Rover Thomas Joolama

Metro Gallery is pleased to offer, for private sale, the historically significant Dreaming Place — WatiKutjarra by Rover Thomas Joolama.

Sourced directly from the artist by Neil McLeod ca. 1985, this is the first time in fifteen years that thepainting is being offered on the art market.

Metro Gallery is pleased to be entrusted with brokering the sale of this work.

Stemming from Wangkajunga and Kukatja communities, and of Joolama skin group, Rover Thomas was born ca. 1926 at Gnawaggi, near Canning Stock Route in the Great Sandy Desert of Western Australia. Working initially as a stockman at cattle stations across the Kimberley and the Northern Territory, he moved in 1975 to the Warmun Community, at Turkey Creek in the East Kimberley.

Fully initiated into the traditional lore of his communities, Rover also became known as the spiritual elder of the Kurirr-Kurirr ceremony, a cycle of singing, dancing, and painting revealed to the artist in a dream sequence by his kin mother.

Rover began sharing his stories with the wider world from the early 1980s, when Mary Macha, the then Kimberley-based field officer for the Department of Employment, brought the awareness of the indigenous art from the Kimberley region to the wider community.

Rover’s paintings, distinguished by their deep, earthen colours, and the bold solidity of floating geometric masses, silhouetted against the background by the delicate contouring of white dots, rapidly gained collectors’ following and curatorial recognition.

From the late 1980s onwards, Rover’s works began to be included regularly in major curated indigenous and contemporary art exhibitions across Australian public galleries. In 1990, he was awarded the prestigious Patrick McCaughey Prize at the National Gallery of Victoria and became one of the two indigenous artists to represent Australia at the Venice Biennale. Today, his works reside in Australian national, state, regional, and tertiary collections, as well as in prestigious public, corporate and private collections across the globe.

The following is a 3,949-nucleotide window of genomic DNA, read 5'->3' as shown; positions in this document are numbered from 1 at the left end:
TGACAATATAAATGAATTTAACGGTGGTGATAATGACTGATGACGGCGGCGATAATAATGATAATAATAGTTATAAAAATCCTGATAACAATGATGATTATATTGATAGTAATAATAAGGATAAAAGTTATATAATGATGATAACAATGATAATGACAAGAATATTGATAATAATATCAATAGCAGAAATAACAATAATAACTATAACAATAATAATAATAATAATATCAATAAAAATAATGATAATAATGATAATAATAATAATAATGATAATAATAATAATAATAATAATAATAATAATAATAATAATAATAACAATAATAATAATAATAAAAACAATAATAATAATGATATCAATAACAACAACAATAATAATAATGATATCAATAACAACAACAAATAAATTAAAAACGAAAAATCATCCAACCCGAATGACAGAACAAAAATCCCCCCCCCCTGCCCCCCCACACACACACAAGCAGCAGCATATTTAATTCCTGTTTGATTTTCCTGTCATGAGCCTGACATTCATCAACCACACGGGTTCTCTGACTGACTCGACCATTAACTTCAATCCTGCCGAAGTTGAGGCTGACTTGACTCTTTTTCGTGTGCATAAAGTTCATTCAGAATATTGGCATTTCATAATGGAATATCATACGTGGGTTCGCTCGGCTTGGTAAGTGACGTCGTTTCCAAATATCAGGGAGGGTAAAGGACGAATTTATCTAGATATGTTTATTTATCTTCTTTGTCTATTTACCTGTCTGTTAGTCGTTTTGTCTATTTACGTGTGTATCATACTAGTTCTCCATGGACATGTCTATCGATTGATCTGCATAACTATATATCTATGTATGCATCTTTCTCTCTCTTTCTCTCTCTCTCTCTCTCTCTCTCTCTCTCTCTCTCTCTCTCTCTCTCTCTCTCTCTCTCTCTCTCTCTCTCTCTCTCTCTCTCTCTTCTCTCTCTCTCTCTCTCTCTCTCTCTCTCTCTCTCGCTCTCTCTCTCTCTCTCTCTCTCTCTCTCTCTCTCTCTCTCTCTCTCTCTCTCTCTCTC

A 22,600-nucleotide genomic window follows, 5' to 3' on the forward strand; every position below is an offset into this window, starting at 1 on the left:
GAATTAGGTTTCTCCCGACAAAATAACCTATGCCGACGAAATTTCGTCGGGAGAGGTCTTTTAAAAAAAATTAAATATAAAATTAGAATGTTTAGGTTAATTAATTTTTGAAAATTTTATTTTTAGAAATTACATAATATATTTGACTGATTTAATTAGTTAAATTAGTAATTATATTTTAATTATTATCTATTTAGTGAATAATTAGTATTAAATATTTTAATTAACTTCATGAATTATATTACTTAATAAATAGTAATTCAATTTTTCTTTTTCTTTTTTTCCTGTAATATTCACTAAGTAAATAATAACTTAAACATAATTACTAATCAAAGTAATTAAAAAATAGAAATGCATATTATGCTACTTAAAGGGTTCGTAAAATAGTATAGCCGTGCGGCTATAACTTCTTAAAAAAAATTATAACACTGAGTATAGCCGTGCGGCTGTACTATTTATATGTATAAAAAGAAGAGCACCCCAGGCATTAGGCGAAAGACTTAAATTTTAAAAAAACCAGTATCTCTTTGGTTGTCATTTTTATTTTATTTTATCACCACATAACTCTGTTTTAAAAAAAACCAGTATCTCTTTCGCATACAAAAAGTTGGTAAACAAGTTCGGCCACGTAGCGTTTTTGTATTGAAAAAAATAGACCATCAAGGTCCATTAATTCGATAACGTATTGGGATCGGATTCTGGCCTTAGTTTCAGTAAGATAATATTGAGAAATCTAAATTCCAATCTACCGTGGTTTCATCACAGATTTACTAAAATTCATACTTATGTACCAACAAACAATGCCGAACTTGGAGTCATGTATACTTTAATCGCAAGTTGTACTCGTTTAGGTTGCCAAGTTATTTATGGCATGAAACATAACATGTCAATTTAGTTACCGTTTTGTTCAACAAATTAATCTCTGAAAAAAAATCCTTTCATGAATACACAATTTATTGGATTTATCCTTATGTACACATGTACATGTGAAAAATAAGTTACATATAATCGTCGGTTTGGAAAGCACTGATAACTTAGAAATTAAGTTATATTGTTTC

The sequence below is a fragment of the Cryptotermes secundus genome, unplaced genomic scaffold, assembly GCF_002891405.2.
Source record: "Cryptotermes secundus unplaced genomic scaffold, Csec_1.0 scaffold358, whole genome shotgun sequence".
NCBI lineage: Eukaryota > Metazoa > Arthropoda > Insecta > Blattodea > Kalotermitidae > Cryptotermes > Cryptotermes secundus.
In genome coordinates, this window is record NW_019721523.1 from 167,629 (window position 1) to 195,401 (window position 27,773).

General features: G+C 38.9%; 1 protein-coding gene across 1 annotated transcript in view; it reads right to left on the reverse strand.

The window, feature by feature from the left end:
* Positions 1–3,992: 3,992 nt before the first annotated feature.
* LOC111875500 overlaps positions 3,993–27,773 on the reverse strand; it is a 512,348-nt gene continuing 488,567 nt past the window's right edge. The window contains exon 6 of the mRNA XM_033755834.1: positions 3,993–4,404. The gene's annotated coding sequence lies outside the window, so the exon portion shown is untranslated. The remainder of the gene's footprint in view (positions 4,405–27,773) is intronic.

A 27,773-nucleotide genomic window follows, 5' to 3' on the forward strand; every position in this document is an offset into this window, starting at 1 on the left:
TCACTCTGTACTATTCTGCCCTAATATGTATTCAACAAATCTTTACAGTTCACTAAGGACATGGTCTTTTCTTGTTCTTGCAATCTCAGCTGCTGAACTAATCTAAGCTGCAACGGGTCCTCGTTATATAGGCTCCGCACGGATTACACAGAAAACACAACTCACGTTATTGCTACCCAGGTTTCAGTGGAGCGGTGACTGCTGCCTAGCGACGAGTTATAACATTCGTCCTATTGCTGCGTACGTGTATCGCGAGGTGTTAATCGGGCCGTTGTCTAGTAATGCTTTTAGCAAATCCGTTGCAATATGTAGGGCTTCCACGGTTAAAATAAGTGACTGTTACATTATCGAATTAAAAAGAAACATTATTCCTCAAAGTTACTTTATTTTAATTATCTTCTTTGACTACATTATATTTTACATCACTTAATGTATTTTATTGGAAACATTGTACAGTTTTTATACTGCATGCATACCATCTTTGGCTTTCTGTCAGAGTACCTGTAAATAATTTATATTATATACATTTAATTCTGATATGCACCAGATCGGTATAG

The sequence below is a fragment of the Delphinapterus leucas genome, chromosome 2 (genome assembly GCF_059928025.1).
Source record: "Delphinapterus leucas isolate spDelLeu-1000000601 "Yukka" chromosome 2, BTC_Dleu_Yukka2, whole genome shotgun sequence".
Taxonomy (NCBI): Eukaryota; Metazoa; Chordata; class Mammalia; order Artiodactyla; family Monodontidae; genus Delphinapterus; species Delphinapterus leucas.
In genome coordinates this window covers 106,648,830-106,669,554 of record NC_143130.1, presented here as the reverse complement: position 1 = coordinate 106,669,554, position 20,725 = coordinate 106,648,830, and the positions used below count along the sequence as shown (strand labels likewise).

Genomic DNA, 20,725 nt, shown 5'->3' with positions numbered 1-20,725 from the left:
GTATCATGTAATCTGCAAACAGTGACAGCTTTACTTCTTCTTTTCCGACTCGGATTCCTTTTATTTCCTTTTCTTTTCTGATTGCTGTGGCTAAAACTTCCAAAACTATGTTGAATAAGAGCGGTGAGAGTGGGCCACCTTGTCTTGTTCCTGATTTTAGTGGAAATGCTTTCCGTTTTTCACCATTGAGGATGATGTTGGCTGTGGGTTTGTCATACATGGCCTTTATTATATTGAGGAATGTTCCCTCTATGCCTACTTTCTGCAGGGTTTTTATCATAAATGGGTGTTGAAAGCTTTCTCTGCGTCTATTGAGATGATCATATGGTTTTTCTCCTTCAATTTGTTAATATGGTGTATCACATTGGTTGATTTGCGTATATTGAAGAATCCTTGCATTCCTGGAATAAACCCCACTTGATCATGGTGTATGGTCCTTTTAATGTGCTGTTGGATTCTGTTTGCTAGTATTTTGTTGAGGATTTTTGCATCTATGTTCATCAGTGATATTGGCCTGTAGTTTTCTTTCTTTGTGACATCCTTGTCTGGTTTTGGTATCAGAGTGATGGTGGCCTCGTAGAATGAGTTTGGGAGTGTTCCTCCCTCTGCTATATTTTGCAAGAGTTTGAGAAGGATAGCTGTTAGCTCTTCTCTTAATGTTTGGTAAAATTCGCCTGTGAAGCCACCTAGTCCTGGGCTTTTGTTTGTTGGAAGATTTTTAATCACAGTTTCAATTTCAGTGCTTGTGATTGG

The present painting comes from an important sequential cycle of Wati Kutjarra series, representing the Two Men Dreaming. It narrates a Dreamtime Story of two brothers, totemic goanna men, who undertook a singing journey of thousands of miles from the Kimberley to South Australia, becoming sacred to numerous communities across the Western Desert. When coming across unknown communities, they established their identities through singing. It is also through their songs that they named geographical features and taught the communities about plants and animals, many of which they willed into being through the power of their songs. The brothers are credited with creating natural phenomena, quelling evil spirits, and establishing sacred sites.

Each painting in the Wati Kutjarra series refers to a specific location on the brothers’ journey. The present work is connected with Lawman Place and Flat Top Mountains in the area known as Yaga Yaga, a sacred site which appears in paintings by other indigenous artists. A topographical map of the area is sketched on the reverse of the panel.

Works from Rover Thomas’s early period are eagerly sought after by the knowledgeable collectors for numerous reasons.

Firstly, the actual support of the painting, the board on which it is painted, would have been manufactured with the assistance of Rover’s uncle and fellow artist, Paddy Jaminji.

Secondly, the depth of colour is achieved by the use of pure local ochre pigments, demonstrating Rover’s intense awareness of—and intimate, spiritual connection with—the land. The characteristic matt sheen of the paintings was achieved by the artist, through trial and error, by experimenting with the sap sourced from local Kurrajong trees, which acts both as a binder and a varnish within his early works.

Last but not least, as numerous art historians have observed, the special quality of Rover’s early pieces resides in the fact that, as works of visual art, they are still living and evolving. Rover’s use of industrially manufactured paints in his later works may have resulted in deeper palettes. However, they cannot match the delicate gradations of natural pigments, the inviting tactility of surface structures, and subtle variations occurring organically within the natural ochres. These precious aspects of Rover’s early paintings can be experienced abundantly within the present, historically significant work.

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